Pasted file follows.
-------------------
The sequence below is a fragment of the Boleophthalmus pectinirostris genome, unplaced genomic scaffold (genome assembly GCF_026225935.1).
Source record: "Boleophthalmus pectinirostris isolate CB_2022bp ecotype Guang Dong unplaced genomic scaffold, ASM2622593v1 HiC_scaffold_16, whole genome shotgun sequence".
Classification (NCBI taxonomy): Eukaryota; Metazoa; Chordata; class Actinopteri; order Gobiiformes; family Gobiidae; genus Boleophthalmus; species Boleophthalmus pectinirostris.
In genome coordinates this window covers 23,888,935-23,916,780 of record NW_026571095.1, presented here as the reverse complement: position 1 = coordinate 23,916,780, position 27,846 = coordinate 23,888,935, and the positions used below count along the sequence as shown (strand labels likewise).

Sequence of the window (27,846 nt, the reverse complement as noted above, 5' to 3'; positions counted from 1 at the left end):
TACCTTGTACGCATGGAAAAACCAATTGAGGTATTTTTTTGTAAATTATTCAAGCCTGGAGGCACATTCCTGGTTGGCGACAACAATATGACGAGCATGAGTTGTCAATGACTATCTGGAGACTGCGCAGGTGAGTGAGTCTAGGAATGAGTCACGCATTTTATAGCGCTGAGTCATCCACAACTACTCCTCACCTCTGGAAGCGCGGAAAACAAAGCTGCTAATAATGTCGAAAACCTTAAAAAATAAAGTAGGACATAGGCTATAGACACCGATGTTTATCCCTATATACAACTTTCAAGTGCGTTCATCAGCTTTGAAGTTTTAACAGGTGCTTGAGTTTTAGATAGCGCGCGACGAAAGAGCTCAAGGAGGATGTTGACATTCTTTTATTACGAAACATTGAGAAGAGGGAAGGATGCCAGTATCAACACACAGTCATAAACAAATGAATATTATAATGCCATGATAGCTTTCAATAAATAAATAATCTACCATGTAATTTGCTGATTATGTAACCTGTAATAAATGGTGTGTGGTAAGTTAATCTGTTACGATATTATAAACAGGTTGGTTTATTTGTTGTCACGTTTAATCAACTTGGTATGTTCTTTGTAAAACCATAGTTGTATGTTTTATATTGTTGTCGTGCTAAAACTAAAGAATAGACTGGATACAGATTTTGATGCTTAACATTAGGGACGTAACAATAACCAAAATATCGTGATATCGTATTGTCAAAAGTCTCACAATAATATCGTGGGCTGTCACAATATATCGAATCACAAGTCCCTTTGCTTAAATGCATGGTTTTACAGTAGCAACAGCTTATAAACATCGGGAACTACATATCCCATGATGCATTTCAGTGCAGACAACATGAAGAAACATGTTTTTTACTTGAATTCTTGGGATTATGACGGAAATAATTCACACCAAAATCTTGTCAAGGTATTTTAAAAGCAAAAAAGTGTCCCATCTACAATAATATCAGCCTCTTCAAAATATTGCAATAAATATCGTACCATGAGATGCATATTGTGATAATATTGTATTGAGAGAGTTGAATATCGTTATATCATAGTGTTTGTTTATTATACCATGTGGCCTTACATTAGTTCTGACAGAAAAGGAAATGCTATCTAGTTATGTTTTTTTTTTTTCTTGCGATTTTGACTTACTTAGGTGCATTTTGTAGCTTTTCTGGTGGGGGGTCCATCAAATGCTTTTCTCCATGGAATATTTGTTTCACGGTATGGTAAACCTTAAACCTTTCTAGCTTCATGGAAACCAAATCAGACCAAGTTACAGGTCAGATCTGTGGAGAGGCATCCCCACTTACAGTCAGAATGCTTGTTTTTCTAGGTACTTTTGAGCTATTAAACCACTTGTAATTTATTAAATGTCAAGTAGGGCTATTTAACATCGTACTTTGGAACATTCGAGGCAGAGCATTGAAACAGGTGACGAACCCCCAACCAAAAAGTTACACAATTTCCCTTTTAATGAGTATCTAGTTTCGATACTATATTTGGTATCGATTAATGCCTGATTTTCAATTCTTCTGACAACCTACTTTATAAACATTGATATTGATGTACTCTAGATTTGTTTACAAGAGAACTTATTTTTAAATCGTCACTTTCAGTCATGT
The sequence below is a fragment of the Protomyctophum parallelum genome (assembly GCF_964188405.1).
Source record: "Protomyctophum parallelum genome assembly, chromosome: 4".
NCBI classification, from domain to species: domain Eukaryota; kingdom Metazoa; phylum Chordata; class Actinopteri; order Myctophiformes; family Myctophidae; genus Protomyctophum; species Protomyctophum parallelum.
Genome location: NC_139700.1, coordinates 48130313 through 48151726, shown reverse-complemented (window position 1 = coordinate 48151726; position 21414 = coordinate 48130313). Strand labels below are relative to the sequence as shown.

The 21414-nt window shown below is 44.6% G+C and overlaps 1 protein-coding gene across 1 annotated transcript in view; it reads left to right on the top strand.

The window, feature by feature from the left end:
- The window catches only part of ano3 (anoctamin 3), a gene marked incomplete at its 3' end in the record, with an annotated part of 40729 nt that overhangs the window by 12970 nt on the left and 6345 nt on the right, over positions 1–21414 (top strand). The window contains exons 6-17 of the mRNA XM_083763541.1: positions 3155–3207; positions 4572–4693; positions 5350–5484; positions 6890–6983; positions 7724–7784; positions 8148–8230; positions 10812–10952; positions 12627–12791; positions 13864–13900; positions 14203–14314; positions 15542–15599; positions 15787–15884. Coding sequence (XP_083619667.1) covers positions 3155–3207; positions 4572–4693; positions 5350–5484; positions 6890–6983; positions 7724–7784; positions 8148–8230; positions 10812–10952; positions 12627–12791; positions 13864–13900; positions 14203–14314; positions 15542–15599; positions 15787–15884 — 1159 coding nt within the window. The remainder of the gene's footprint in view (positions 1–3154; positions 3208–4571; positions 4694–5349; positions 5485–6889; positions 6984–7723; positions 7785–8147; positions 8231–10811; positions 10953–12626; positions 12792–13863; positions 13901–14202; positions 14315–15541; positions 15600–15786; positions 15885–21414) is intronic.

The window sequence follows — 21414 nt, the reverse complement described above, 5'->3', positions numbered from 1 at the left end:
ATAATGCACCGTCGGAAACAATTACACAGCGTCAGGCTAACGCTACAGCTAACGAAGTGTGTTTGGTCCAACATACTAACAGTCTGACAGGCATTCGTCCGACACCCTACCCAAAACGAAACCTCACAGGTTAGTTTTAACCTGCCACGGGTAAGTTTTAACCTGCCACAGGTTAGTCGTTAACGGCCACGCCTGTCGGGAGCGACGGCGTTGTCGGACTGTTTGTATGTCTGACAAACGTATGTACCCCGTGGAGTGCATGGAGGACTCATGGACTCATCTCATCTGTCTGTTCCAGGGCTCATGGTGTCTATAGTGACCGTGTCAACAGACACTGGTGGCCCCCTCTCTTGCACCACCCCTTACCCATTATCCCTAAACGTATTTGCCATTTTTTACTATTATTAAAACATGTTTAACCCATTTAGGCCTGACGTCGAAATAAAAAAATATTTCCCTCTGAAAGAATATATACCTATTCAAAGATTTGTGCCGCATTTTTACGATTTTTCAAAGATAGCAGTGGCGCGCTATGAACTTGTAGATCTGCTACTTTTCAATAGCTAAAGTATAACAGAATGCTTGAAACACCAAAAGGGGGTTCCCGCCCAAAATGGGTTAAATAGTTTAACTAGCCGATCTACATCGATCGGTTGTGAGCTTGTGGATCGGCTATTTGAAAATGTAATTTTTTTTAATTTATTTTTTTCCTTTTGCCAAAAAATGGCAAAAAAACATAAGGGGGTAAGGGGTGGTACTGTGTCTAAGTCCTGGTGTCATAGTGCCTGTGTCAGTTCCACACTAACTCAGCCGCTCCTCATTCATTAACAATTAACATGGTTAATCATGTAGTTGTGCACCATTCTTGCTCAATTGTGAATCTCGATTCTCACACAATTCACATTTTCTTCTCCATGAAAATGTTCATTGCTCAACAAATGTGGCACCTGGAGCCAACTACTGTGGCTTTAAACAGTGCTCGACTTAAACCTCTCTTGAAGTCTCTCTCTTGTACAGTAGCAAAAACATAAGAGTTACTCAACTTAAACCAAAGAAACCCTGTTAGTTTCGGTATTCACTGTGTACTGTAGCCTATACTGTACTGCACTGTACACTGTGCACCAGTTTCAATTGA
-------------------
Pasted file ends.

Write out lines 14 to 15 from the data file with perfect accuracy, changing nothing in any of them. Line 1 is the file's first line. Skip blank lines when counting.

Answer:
The window sequence follows — 21414 nt, the reverse complement described above, 5'->3', positions numbered from 1 at the left end:
ATAATGCACCGTCGGAAACAATTACACAGCGTCAGGCTAACGCTACAGCTAACGAAGTGTGTTTGGTCCAACATACTAACAGTCTGACAGGCATTCGTCCGACACCCTACCCAAAACGAAACCTCACAGGTTAGTTTTAACCTGCCACGGGTAAGTTTTAACCTGCCACAGGTTAGTCGTTAACGGCCACGCCTGTCGGGAGCGACGGCGTTGTCGGACTGTTTGTATGTCTGACAAACGTATGTACCCCGTGGAGTGCATGGAGGACTCATGGACTCATCTCATCTGTCTGTTCCAGGGCTCATGGTGTCTATAGTGACCGTGTCAACAGACACTGGTGGCCCCCTCTCTTGCACCACCCCTTACCCATTATCCCTAAACGTATTTGCCATTTTTTACTATTATTAAAACATGTTTAACCCATTTAGGCCTGACGTCGAAATAAAAAAATATTTCCCTCTGAAAGAATATATACCTATTCAAAGATTTGTGCCGCATTTTTACGATTTTTCAAAGATAGCAGTGGCGCGCTATGAACTTGTAGATCTGCTACTTTTCAATAGCTAAAGTATAACAGAATGCTTGAAACACCAAAAGGGGGTTCCCGCCCAAAATGGGTTAAATAGTTTAACTAGCCGATCTACATCGATCGGTTGTGAGCTTGTGGATCGGCTATTTGAAAATGTAATTTTTTTTAATTTATTTTTTTCCTTTTGCCAAAAAATGGCAAAAAAACATAAGGGGGTAAGGGGTGGTACTGTGTCTAAGTCCTGGTGTCATAGTGCCTGTGTCAGTTCCACACTAACTCAGCCGCTCCTCATTCATTAACAATTAACATGGTTAATCATGTAGTTGTGCACCATTCTTGCTCAATTGTGAATCTCGATTCTCACACAATTCACATTTTCTTCTCCATGAAAATGTTCATTGCTCAACAAATGTGGCACCTGGAGCCAACTACTGTGGCTTTAAACAGTGCTCGACTTAAACCTCTCTTGAAGTCTCTCTCTTGTACAGTAGCAAAAACATAAGAGTTACTCAACTTAAACCAAAGAAACCCTGTTAGTTTCGGTATTCACTGTGTACTGTAGCCTATACTGTACTGCACTGTACACTGTGCACCAGTTTCAATTGA